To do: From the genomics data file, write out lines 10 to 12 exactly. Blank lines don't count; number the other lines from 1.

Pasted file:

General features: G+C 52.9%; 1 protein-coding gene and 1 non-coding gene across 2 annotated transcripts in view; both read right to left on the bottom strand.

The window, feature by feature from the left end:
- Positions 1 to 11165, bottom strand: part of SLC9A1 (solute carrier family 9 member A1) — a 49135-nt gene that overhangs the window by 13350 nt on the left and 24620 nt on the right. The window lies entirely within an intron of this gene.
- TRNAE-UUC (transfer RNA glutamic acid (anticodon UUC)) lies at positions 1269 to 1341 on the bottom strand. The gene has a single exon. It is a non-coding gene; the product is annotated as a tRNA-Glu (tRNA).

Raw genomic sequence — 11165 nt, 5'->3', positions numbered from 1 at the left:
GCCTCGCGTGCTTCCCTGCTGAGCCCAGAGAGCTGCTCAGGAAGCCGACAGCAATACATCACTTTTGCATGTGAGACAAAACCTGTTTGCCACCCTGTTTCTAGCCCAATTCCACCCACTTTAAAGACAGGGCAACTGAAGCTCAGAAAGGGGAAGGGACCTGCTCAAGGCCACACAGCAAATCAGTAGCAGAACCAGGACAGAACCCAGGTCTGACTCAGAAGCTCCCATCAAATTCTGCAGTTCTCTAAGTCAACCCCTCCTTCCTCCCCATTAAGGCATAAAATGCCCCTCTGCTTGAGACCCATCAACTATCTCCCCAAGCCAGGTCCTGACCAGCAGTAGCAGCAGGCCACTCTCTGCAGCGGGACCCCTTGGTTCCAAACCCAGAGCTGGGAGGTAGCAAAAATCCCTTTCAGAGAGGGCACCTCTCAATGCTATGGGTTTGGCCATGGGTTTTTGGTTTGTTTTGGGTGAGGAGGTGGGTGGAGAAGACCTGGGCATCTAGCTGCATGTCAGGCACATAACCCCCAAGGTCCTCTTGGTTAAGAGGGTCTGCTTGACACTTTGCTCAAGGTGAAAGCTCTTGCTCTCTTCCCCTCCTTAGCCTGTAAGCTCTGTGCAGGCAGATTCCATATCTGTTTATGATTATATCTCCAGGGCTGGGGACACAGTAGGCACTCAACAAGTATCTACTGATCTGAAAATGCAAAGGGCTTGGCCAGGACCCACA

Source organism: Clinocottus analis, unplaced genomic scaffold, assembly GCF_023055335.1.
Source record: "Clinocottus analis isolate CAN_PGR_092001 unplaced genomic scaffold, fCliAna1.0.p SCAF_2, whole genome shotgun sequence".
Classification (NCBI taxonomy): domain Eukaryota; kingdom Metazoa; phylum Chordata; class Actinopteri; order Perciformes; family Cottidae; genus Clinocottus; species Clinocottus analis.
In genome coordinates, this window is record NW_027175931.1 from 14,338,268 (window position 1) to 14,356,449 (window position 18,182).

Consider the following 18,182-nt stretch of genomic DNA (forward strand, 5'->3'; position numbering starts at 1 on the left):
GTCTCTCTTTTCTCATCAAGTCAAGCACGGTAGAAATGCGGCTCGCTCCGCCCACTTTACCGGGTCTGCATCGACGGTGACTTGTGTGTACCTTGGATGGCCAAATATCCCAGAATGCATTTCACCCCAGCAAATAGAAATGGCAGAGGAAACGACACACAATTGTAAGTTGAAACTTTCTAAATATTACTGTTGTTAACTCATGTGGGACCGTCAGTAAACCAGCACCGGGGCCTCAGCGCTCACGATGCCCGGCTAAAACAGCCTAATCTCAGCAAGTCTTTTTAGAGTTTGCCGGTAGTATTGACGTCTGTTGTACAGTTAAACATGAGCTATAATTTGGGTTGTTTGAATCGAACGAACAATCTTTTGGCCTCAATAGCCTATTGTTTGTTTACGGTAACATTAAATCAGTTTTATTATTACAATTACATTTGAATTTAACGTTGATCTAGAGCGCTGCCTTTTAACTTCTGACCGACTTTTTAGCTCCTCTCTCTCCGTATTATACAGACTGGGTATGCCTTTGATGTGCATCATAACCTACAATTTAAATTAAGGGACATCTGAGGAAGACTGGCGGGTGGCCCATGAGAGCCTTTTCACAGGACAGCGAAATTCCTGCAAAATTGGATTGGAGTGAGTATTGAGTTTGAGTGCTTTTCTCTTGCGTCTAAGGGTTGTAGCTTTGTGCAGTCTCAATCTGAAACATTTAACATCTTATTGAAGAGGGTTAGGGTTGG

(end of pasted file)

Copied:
In genome coordinates, this window is record NW_027175931.1 from 14,338,268 (window position 1) to 14,356,449 (window position 18,182).

Consider the following 18,182-nt stretch of genomic DNA (forward strand, 5'->3'; position numbering starts at 1 on the left):
GTCTCTCTTTTCTCATCAAGTCAAGCACGGTAGAAATGCGGCTCGCTCCGCCCACTTTACCGGGTCTGCATCGACGGTGACTTGTGTGTACCTTGGATGGCCAAATATCCCAGAATGCATTTCACCCCAGCAAATAGAAATGGCAGAGGAAACGACACACAATTGTAAGTTGAAACTTTCTAAATATTACTGTTGTTAACTCATGTGGGACCGTCAGTAAACCAGCACCGGGGCCTCAGCGCTCACGATGCCCGGCTAAAACAGCCTAATCTCAGCAAGTCTTTTTAGAGTTTGCCGGTAGTATTGACGTCTGTTGTACAGTTAAACATGAGCTATAATTTGGGTTGTTTGAATCGAACGAACAATCTTTTGGCCTCAATAGCCTATTGTTTGTTTACGGTAACATTAAATCAGTTTTATTATTACAATTACATTTGAATTTAACGTTGATCTAGAGCGCTGCCTTTTAACTTCTGACCGACTTTTTAGCTCCTCTCTCTCCGTATTATACAGACTGGGTATGCCTTTGATGTGCATCATAACCTACAATTTAAATTAAGGGACATCTGAGGAAGACTGGCGGGTGGCCCATGAGAGCCTTTTCACAGGACAGCGAAATTCCTGCAAAATTGGATTGGAGTGAGTATTGAGTTTGAGTGCTTTTCTCTTGCGTCTAAGGGTTGTAGCTTTGTGCAGTCTCAATCTGAAACATTTAACATCTTATTGAAGAGGGTTAGGGTTGG